Stories of change

Abokor Mohamed - MoWRD Borama water supply

big moment in Abokor Mohamed's career came last year when he and six members of SHABA’s technical team participated in an on-the-job training on steel tank installation by Rhino International. SHABA, a private operator, has been managing the Borama water supply services since 2003 as a PPP with the Ministry of Water Resource Development (MoWRD). Under the SDF2-funded Borama water project at the MoWRD, Rhino, an Australian company, was contracted to supply and install two 500,000 litre steel tanks and conduct on-the-job training for SHABA’s technical department.

As a result of the training and other support, SHABA will no longer need to hire international experts to do similar jobs. The technicians will be a great asset for Borama's water system and are also willing to offer their expertise to other water utilities in the country as the need arises.

Abokor Mohamed, 25, left school at an early age and became a water technician to support his extended family. He is now working as a technician for SHABA, a public-private partnership with the MoWRD that manages Borama water. For the last six years, he has been involved in water distribution initiatives in Borama town for SHABA.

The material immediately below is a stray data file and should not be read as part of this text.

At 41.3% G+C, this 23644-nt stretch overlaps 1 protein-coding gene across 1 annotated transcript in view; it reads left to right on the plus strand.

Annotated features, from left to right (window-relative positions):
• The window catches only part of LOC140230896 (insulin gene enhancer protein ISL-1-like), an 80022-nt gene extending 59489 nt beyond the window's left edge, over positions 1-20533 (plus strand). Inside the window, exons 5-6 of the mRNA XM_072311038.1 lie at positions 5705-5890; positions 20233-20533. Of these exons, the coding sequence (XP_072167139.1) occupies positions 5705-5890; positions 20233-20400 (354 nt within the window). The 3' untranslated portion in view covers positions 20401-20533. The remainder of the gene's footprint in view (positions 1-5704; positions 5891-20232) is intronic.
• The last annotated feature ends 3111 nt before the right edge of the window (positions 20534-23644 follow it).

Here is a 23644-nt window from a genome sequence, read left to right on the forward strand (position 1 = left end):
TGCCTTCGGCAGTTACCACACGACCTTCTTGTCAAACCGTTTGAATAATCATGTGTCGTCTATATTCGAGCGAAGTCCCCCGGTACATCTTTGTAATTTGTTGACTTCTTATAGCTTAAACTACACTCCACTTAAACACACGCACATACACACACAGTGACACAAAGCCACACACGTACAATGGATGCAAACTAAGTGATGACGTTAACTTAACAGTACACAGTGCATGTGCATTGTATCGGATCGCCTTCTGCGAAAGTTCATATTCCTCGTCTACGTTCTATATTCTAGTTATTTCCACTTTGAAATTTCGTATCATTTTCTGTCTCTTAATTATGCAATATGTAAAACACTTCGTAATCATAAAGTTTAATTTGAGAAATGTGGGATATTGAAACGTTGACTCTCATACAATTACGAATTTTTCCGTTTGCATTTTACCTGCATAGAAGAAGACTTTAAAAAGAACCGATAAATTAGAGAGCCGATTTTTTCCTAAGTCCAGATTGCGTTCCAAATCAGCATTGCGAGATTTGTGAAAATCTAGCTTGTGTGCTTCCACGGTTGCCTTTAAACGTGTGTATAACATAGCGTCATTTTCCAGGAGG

"I was unsure how we would assemble these two large tanks at the beginning, but with on-the-job assistance from Rhino experts, we began to install the first tank. On the first two days, they showed us the foundations, and in the next five days, we gained the confidence to complete the first tank in seven days. The second tank was even easier to install and was completed in six days" - says Abokor with confidence.

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Abokor Ahmed has positive thoughts towards his career and is looking forward to offering this to other water utilities in the country. He also inspires the youth of his age to shift gears and learn technical skills to go a long way. “The project has helped me gain knowledge and skills to strengthen my position in the department.”